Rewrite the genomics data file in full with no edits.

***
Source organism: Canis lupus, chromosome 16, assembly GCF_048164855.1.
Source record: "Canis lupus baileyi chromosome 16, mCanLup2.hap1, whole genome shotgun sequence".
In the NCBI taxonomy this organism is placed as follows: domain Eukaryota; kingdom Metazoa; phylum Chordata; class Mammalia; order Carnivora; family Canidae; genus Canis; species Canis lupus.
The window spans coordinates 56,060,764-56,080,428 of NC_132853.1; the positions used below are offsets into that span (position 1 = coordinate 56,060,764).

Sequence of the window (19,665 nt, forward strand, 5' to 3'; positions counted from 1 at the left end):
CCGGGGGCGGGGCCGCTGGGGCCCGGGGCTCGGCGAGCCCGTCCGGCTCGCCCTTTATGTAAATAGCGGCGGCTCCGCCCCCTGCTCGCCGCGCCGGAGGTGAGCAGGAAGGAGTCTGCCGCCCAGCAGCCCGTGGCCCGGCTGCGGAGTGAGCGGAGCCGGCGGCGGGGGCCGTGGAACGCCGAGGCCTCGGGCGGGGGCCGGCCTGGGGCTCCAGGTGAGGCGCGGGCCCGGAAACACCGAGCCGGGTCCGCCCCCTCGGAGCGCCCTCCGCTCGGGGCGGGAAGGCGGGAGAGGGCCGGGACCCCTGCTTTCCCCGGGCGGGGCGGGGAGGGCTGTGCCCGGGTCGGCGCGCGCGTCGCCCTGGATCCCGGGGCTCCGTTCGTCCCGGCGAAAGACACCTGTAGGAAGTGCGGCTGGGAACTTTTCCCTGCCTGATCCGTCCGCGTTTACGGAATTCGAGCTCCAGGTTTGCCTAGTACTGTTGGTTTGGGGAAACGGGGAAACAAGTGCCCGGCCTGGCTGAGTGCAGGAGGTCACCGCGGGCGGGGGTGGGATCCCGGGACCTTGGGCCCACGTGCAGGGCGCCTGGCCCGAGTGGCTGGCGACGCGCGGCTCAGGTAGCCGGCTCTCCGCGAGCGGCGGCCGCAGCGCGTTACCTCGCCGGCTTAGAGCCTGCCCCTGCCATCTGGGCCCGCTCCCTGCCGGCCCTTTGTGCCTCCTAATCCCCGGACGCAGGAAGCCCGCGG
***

Source organism: Canis lupus, chromosome 16, assembly GCF_048164855.1.
Source record: "Canis lupus baileyi chromosome 16, mCanLup2.hap1, whole genome shotgun sequence".
In the NCBI taxonomy this organism is placed as follows: domain Eukaryota; kingdom Metazoa; phylum Chordata; class Mammalia; order Carnivora; family Canidae; genus Canis; species Canis lupus.
The window spans coordinates 56,060,764-56,080,428 of NC_132853.1; the positions used below are offsets into that span (position 1 = coordinate 56,060,764).

Sequence of the window (19,665 nt, forward strand, 5' to 3'; positions counted from 1 at the left end):
CCGGGGGCGGGGCCGCTGGGGCCCGGGGCTCGGCGAGCCCGTCCGGCTCGCCCTTTATGTAAATAGCGGCGGCTCCGCCCCCTGCTCGCCGCGCCGGAGGTGAGCAGGAAGGAGTCTGCCGCCCAGCAGCCCGTGGCCCGGCTGCGGAGTGAGCGGAGCCGGCGGCGGGGGCCGTGGAACGCCGAGGCCTCGGGCGGGGGCCGGCCTGGGGCTCCAGGTGAGGCGCGGGCCCGGAAACACCGAGCCGGGTCCGCCCCCTCGGAGCGCCCTCCGCTCGGGGCGGGAAGGCGGGAGAGGGCCGGGACCCCTGCTTTCCCCGGGCGGGGCGGGGAGGGCTGTGCCCGGGTCGGCGCGCGCGTCGCCCTGGATCCCGGGGCTCCGTTCGTCCCGGCGAAAGACACCTGTAGGAAGTGCGGCTGGGAACTTTTCCCTGCCTGATCCGTCCGCGTTTACGGAATTCGAGCTCCAGGTTTGCCTAGTACTGTTGGTTTGGGGAAACGGGGAAACAAGTGCCCGGCCTGGCTGAGTGCAGGAGGTCACCGCGGGCGGGGGTGGGATCCCGGGACCTTGGGCCCACGTGCAGGGCGCCTGGCCCGAGTGGCTGGCGACGCGCGGCTCAGGTAGCCGGCTCTCCGCGAGCGGCGGCCGCAGCGCGTTACCTCGCCGGCTTAGAGCCTGCCCCTGCCATCTGGGCCCGCTCCCTGCCGGCCCTTTGTGCCTCCTAATCCCCGGACGCAGGAAGCCCGCGG